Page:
The enduring freedom of the Standard Bearer (6 of 6): To whom much is given, much is required (Luke 12:48)—or, the great responsibility that comes with the enduring freedom of the Standard Bearer
Reformed Free Publishing Association
This series is written by Joshua Hoekstra, current RFPA board president.
The Standard Bearer is free. The editors are free. The editors have full authority over the contents of the magazine. The RFPA provides her full support to the Standard Bearer and her editors. But that does not mean that the RFPA and the supporters of the magazine mindlessly follow every editor. The editors are men, and men are not perfect; they sin often. How is an imperfect editor with full authority over the contents of the magazine to be dealt with then? From time to time editors face criticism.
As we have read in the blog post on the influence of the board, the RFPA board itself has, on occasion, issued criticism and rebuke.
This criticism also happens on the pages of the Standard Bearer. Our supporters write in with questions and comments, and opportunity is given for consideration and response. The RFPA board and the SB editors encourage you to write in with your thoughts. This keeps the magazine healthy and interesting.
No one knows better than I that there is abundant room for criticism here. And many a time the Standard Bearer was criticized during these years. Its contents were too limited. Its articles were too long. The material it offered was too deep. I am well aware of it. Our powers are limited, and with the limited powers God gave us we must work. Then, too, in as far as the criticism was not destructive, but had a positive purpose, was offered, not by those that refuse to put on their thinking-cap and put forth effort, to read and understand, but by those that read and are interested in rendering our publication as effective as possible, it was gladly received, and did not go unheeded. (“The Standard Bearer as a Witness,” Herman Hoeksema, Standard Bearer 22 no. 6 [Dec. 15, 1945]: 130)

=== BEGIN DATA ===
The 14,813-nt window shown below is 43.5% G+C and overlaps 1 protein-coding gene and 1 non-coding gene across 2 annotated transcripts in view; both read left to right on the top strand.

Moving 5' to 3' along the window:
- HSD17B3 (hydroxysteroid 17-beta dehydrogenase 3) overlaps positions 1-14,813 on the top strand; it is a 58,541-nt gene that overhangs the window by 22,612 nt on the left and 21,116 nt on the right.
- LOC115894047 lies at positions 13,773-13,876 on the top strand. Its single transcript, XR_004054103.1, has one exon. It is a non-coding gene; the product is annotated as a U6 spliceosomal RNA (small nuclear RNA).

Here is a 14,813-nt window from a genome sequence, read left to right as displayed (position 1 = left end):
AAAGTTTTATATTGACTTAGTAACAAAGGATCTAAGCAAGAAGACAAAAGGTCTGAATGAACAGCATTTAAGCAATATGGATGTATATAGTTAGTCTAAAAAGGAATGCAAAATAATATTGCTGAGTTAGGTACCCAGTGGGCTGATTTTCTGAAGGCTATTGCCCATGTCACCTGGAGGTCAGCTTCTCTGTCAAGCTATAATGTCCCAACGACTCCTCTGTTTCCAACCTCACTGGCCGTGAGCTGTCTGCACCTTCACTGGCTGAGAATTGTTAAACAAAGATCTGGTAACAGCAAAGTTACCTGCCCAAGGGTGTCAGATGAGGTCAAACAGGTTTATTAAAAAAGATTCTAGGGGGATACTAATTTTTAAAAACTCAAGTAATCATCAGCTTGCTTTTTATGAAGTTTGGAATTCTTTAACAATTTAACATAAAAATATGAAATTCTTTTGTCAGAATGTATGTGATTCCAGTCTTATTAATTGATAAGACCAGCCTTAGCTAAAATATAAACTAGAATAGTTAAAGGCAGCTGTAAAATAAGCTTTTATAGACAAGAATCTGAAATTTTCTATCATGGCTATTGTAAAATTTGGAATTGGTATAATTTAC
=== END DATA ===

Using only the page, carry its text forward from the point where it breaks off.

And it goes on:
Do not underestimate the influence that you, the reader of the Standard Bearer, have on the editor. While some letters are published on the pages of the magazine, many personal letters are not, nor even intended to be, published. These private letters may carry criticism as well.
In the midst of all the criticism that has been directed against our paper, rightly or wrongly…True, throughout the years there has been much criticism. And who could expect anything else?...But are you not with me surprised that the criticism was not more severe than it actually was, especially in view of the fact that we wrote for a public that is inclined to be critical? (Herman Hoeksema, Standard Bearer 26 no. 1 [Oct.1, 1949]: 4–5)
The business manager reads a few letters of cancellation and also a letter of appreciation from a service man. Because these letters comment on the content of the Standard Bearer both pro and con the board decides to refer all such material to the editor in chief so he may be able to gauge the general opinion of the readers of what is offered in our paper. This material to be channeled to the editor thru the publication committee. (March 20, 1952, art. 9)